The uncomfortable truth, which Moscow has begun to accommodate, is that there’s no way for the sanctions to be rolled back in the foreseeable future. But the sanctions—albeit painful as they are to the Russian economy—aren’t delivering for the United States that for which they were initially intended. Russia’s behavior won’t change. Sanctions can make life more miserable for the Russians in some aspects, but it will not change the regime. On the contrary, the sanctions are likely to help push for more social anti-Americanism in Russia and steady substitution of American products (Hollywood movies are already being substituted on Russian central TV by national series and French films). Opting for self-isolation, however, is exactly where Russia would lose on the sanctions, so finding a right balance would be a challenge for Putin.
The sanctions are the beginning of a new stage that will likely entail even fewer U.S.-Russia contacts on all levels. The sanctions will also lead to program cuts and the augmentation of information bubbles. Russians today don’t understand why the theme of the Kremlin’s involvement in the U.S. elections has triggered such a strong reaction in Washington. Most of them believe that the allegations of election interference are bogus, and those who do recognize “the Russia hand” don’t see it as anything beyond a standard foreign-policy intelligence practice, which, in the words of one Kremlin official, “the U.S. exercised on Russia since early years of the breakup of the Soviet Union through various NGOs, political advises and via undercover diplomatic channels.” “If Putin wasn’t Yeltsin's protégé himself it might have made sense to see him initiate investigations of the U.S. involvement into Russian elections of 1996,” the official said.
Russia was busted for attempting to find “entry points” to the new administration, and later exposed and fully exploited because the country is an “ordinary adversary” for the American political elite. This perception in Moscow is deeply rooted and will only be reinforced with time. Similar—if not stronger—narratives are being shaped in the United States that are there to stay for years. Perhaps, in time, we may learn that other foreign actors were doing the same thing though via different techniques.
It matters little at this point whether Russia is able to find a strong response to the sanctions, one that saves face, inflicts pain on the United States and looks good to third parties observing the conflict. It likely will not, and if it does, then at the end of the day all of the measures that go beyond the expulsion of U.S. diplomats in Russia, to a bigger or lesser, are equivalent to Russia shooting itself in the foot. Sanctions are an effective punitive measure that the United States feels it can afford to use since it is superior in practically every aspect to any counteragent. But as more countries fall under the U.S. sanctions, and even more are obliged to support them under ally obligations, the practice is being perceived dangerous. More people in China, Turkey, India and Russia are calling to herd together to stand up to the sanctions, which, in the long run, may undermine America's international reputation and push countries to pivot away from the United States.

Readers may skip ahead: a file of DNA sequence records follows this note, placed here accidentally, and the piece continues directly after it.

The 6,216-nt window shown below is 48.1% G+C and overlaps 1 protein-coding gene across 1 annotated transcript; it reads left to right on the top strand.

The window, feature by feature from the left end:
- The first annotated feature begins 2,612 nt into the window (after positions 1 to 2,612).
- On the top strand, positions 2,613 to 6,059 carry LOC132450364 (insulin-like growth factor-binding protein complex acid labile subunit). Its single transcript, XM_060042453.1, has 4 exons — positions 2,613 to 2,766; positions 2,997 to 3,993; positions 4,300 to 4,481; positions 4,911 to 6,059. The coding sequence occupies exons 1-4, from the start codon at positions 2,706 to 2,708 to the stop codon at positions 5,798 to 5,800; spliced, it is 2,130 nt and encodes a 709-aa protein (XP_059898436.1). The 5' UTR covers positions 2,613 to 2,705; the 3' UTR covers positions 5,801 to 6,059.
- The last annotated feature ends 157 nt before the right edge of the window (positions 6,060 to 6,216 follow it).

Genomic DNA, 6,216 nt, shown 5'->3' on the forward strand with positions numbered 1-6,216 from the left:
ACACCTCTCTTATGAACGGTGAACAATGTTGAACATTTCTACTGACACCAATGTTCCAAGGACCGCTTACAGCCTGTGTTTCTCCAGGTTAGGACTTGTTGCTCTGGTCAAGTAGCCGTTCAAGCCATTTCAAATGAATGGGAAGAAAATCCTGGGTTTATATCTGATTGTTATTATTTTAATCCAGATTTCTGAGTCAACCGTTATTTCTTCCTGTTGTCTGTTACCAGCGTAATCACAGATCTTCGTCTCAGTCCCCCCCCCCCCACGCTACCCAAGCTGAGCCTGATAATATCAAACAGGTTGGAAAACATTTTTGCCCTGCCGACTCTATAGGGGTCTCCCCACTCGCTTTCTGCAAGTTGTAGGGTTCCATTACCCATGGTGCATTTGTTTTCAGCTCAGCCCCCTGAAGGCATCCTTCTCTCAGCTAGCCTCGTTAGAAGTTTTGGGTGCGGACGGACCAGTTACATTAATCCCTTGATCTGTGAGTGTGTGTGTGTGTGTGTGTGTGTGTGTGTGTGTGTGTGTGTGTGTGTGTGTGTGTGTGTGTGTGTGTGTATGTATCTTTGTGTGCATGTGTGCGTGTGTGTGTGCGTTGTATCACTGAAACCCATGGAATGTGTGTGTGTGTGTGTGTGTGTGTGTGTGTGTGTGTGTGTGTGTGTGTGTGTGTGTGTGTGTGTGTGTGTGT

When Russia seeks to address an outside pressure—judging by the pattern of similar incidents over the last years—it tends to up the ante. With the expulsion of American diplomats—thus equaling the diplomatic corps of the U.S. mission in Russia to that of Russian in the United States (455 people)—Moscow, in the words of Deputy Foreign Minister Ryabkov, “wants to draw the line under what has been done in recent weeks of the Obama administration.” Russia doesn’t seek to further exacerbate the situation even though all possible scenarios are being considered. By the end of the year it will be obvious if the White House and the Kremlin are able to “come to their senses,” as President Trump tweeted in April, or if they get carried up to new confrontational heights by the inertia of the ongoing crisis.
Maxim A. Suchkov is the editor of Al Monitor’s Russia-Mideast coverage and an expert at the Russian International Affairs Council and the Valdai Discussion Club. He was previously a Fulbright Visiting Fellow at Georgetown University’s Center for Eurasian, Russian and East European Studies and Visiting Fellow at New York University.
©2017 The National Interest